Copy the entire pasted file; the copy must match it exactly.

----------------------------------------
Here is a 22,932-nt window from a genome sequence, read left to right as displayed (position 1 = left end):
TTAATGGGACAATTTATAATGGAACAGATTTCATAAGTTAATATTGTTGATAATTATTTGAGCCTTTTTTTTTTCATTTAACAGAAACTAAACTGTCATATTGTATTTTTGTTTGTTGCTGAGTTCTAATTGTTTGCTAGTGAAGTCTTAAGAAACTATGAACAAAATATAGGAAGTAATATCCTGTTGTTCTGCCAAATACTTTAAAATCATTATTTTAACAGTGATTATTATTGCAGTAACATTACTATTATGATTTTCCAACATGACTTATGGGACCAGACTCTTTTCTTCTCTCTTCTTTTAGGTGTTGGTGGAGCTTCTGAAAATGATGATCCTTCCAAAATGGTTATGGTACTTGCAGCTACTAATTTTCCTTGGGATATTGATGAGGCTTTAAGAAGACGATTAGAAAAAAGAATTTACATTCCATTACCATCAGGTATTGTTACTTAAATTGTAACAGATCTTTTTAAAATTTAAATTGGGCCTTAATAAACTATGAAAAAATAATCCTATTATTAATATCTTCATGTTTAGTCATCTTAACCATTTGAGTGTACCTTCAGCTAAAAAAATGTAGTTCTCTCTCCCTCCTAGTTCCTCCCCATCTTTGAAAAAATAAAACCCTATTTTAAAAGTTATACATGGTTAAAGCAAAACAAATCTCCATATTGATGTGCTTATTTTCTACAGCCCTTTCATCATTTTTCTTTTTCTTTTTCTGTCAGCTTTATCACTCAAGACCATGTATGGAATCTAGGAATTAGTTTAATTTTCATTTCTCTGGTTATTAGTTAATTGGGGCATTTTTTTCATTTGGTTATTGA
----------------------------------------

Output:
Here is a 22,932-nt window from a genome sequence, read left to right as displayed (position 1 = left end):
TTAATGGGACAATTTATAATGGAACAGATTTCATAAGTTAATATTGTTGATAATTATTTGAGCCTTTTTTTTTTCATTTAACAGAAACTAAACTGTCATATTGTATTTTTGTTTGTTGCTGAGTTCTAATTGTTTGCTAGTGAAGTCTTAAGAAACTATGAACAAAATATAGGAAGTAATATCCTGTTGTTCTGCCAAATACTTTAAAATCATTATTTTAACAGTGATTATTATTGCAGTAACATTACTATTATGATTTTCCAACATGACTTATGGGACCAGACTCTTTTCTTCTCTCTTCTTTTAGGTGTTGGTGGAGCTTCTGAAAATGATGATCCTTCCAAAATGGTTATGGTACTTGCAGCTACTAATTTTCCTTGGGATATTGATGAGGCTTTAAGAAGACGATTAGAAAAAAGAATTTACATTCCATTACCATCAGGTATTGTTACTTAAATTGTAACAGATCTTTTTAAAATTTAAATTGGGCCTTAATAAACTATGAAAAAATAATCCTATTATTAATATCTTCATGTTTAGTCATCTTAACCATTTGAGTGTACCTTCAGCTAAAAAAATGTAGTTCTCTCTCCCTCCTAGTTCCTCCCCATCTTTGAAAAAATAAAACCCTATTTTAAAAGTTATACATGGTTAAAGCAAAACAAATCTCCATATTGATGTGCTTATTTTCTACAGCCCTTTCATCATTTTTCTTTTTCTTTTTCTGTCAGCTTTATCACTCAAGACCATGTATGGAATCTAGGAATTAGTTTAATTTTCATTTCTCTGGTTATTAGTTAATTGGGGCATTTTTTTCATTTGGTTATTGA